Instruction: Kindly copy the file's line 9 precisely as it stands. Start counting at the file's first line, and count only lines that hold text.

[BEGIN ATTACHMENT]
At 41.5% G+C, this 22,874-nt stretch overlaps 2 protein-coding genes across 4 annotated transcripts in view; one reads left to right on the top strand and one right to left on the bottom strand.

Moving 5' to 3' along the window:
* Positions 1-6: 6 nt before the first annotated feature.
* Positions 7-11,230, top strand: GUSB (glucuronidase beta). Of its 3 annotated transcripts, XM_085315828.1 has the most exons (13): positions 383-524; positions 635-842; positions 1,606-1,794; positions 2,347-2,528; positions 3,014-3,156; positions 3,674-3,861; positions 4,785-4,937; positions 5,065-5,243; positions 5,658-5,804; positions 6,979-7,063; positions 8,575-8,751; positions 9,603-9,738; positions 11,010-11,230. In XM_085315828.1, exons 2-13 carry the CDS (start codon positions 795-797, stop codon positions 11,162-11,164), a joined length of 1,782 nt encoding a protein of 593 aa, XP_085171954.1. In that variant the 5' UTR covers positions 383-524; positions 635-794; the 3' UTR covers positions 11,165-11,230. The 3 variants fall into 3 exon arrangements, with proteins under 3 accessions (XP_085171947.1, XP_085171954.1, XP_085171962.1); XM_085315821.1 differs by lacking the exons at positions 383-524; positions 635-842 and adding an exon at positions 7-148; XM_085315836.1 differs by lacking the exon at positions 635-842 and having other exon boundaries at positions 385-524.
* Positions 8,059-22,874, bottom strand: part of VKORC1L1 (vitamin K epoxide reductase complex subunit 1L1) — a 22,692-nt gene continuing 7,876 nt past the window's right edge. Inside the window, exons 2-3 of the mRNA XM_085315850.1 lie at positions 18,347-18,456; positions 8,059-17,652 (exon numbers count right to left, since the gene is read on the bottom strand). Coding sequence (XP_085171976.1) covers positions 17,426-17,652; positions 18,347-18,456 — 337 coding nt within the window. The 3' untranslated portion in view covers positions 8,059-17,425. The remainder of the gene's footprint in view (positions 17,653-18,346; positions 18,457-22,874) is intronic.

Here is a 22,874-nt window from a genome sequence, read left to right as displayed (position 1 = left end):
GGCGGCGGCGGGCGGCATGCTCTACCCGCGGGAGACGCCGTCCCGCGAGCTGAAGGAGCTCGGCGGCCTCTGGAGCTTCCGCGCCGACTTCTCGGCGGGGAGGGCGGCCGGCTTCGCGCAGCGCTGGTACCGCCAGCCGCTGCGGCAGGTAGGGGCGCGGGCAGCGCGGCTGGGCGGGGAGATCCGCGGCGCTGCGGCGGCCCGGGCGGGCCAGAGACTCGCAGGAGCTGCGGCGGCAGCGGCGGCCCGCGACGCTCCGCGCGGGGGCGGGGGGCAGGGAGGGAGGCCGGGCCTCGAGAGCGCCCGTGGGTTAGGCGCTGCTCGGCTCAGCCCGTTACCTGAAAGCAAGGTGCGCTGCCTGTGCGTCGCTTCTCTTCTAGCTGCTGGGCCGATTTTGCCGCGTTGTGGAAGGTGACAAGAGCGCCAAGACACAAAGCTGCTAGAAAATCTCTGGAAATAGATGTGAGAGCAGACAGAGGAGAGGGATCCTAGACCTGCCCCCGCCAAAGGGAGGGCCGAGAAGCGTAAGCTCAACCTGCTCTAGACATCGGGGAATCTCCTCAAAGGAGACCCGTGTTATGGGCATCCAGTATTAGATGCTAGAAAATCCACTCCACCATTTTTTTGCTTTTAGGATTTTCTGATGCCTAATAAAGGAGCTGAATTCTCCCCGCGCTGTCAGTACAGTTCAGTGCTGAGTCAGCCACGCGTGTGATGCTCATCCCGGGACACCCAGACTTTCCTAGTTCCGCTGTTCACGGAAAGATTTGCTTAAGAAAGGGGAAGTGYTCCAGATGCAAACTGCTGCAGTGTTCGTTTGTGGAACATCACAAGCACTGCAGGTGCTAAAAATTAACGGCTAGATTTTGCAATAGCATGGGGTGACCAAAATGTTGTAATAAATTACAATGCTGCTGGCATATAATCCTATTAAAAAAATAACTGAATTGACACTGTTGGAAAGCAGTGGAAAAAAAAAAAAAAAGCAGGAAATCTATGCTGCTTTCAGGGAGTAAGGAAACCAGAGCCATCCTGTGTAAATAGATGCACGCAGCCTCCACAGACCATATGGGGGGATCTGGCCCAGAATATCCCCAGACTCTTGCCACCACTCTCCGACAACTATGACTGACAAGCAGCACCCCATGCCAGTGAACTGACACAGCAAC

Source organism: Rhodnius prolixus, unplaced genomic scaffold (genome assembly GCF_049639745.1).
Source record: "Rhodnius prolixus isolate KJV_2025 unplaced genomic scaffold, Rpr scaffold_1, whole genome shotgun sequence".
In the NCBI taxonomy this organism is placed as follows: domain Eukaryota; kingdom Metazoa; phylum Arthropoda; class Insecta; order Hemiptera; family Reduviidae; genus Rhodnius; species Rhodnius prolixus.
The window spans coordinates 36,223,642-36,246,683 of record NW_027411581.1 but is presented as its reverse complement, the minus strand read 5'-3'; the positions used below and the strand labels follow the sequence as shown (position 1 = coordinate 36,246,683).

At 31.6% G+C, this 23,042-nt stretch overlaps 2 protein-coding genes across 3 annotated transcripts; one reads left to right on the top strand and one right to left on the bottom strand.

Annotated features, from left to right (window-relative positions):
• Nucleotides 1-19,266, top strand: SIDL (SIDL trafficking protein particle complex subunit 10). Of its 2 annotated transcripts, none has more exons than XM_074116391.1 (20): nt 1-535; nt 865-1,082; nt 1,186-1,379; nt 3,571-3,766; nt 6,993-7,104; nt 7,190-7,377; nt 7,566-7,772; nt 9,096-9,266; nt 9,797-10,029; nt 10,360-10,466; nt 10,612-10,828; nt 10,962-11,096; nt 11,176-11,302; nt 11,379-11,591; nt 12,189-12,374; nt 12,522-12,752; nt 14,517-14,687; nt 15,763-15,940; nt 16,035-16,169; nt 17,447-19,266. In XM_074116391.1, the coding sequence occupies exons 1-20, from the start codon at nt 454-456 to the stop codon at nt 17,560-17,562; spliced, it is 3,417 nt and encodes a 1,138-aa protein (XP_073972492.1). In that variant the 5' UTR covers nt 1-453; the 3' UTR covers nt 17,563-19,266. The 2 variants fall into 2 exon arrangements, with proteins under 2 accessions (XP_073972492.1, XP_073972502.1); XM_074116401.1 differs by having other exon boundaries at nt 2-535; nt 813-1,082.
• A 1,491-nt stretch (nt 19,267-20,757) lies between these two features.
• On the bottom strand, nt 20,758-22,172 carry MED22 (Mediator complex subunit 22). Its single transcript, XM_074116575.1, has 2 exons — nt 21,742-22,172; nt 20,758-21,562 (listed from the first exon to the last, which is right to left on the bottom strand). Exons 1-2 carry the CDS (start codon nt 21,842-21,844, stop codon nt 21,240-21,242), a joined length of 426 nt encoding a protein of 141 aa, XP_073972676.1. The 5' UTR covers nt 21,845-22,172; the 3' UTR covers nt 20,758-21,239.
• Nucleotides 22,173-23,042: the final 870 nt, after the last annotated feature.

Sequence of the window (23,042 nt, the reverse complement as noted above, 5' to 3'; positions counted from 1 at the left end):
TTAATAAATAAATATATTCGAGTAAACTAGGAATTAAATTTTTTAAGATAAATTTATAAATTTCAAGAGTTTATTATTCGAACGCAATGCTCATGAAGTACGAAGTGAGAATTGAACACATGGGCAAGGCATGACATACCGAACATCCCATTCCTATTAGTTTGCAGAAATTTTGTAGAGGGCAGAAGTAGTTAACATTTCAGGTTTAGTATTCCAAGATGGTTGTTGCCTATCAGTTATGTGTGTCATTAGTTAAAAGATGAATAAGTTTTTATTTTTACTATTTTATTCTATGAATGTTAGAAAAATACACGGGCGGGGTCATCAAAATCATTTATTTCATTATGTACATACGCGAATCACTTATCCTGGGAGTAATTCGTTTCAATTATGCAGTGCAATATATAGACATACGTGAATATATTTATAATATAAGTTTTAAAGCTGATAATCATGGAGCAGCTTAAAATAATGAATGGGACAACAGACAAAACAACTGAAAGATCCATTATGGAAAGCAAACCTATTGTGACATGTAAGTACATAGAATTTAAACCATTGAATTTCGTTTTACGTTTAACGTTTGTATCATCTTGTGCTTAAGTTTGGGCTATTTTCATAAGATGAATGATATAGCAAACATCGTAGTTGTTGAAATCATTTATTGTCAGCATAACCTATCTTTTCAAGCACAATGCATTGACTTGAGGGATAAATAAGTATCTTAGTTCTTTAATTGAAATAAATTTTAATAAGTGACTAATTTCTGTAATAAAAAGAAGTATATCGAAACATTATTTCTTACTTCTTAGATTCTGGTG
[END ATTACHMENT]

Source record: "Rhodnius prolixus isolate KJV_2025 unplaced genomic scaffold, Rpr scaffold_1, whole genome shotgun sequence".